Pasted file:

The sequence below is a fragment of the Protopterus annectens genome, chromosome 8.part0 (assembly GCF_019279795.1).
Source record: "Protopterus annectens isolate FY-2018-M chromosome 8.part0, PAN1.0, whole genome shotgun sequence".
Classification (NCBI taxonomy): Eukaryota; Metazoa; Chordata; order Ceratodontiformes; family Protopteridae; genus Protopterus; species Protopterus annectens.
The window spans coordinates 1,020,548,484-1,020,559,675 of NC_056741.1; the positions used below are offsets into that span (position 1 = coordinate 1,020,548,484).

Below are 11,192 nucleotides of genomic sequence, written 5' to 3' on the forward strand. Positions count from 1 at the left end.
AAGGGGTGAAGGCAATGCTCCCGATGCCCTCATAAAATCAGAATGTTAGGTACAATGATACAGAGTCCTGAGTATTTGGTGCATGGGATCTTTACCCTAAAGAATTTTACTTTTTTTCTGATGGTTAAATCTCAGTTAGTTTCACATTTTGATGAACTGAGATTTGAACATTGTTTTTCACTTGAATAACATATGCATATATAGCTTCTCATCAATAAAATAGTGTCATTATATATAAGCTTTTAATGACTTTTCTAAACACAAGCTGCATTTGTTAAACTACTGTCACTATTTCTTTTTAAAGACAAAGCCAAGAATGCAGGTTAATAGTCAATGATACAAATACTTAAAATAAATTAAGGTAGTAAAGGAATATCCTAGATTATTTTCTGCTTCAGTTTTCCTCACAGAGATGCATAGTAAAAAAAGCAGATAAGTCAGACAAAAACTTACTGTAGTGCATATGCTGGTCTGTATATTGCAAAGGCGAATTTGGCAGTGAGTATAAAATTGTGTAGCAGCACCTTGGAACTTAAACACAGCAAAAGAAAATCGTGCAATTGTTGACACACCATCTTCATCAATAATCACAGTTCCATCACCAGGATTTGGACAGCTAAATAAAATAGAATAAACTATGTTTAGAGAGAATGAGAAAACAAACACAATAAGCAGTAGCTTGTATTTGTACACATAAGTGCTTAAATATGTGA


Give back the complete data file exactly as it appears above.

The sequence below is a fragment of the Protopterus annectens genome, chromosome 8.part0 (assembly GCF_019279795.1).
Source record: "Protopterus annectens isolate FY-2018-M chromosome 8.part0, PAN1.0, whole genome shotgun sequence".
Classification (NCBI taxonomy): Eukaryota; Metazoa; Chordata; order Ceratodontiformes; family Protopteridae; genus Protopterus; species Protopterus annectens.
The window spans coordinates 1,020,548,484-1,020,559,675 of NC_056741.1; the positions used below are offsets into that span (position 1 = coordinate 1,020,548,484).

Below are 11,192 nucleotides of genomic sequence, written 5' to 3' on the forward strand. Positions count from 1 at the left end.
AAGGGGTGAAGGCAATGCTCCCGATGCCCTCATAAAATCAGAATGTTAGGTACAATGATACAGAGTCCTGAGTATTTGGTGCATGGGATCTTTACCCTAAAGAATTTTACTTTTTTTCTGATGGTTAAATCTCAGTTAGTTTCACATTTTGATGAACTGAGATTTGAACATTGTTTTTCACTTGAATAACATATGCATATATAGCTTCTCATCAATAAAATAGTGTCATTATATATAAGCTTTTAATGACTTTTCTAAACACAAGCTGCATTTGTTAAACTACTGTCACTATTTCTTTTTAAAGACAAAGCCAAGAATGCAGGTTAATAGTCAATGATACAAATACTTAAAATAAATTAAGGTAGTAAAGGAATATCCTAGATTATTTTCTGCTTCAGTTTTCCTCACAGAGATGCATAGTAAAAAAAGCAGATAAGTCAGACAAAAACTTACTGTAGTGCATATGCTGGTCTGTATATTGCAAAGGCGAATTTGGCAGTGAGTATAAAATTGTGTAGCAGCACCTTGGAACTTAAACACAGCAAAAGAAAATCGTGCAATTGTTGACACACCATCTTCATCAATAATCACAGTTCCATCACCAGGATTTGGACAGCTAAATAAAATAGAATAAACTATGTTTAGAGAGAATGAGAAAACAAACACAATAAGCAGTAGCTTGTATTTGTACACATAAGTGCTTAAATATGTGA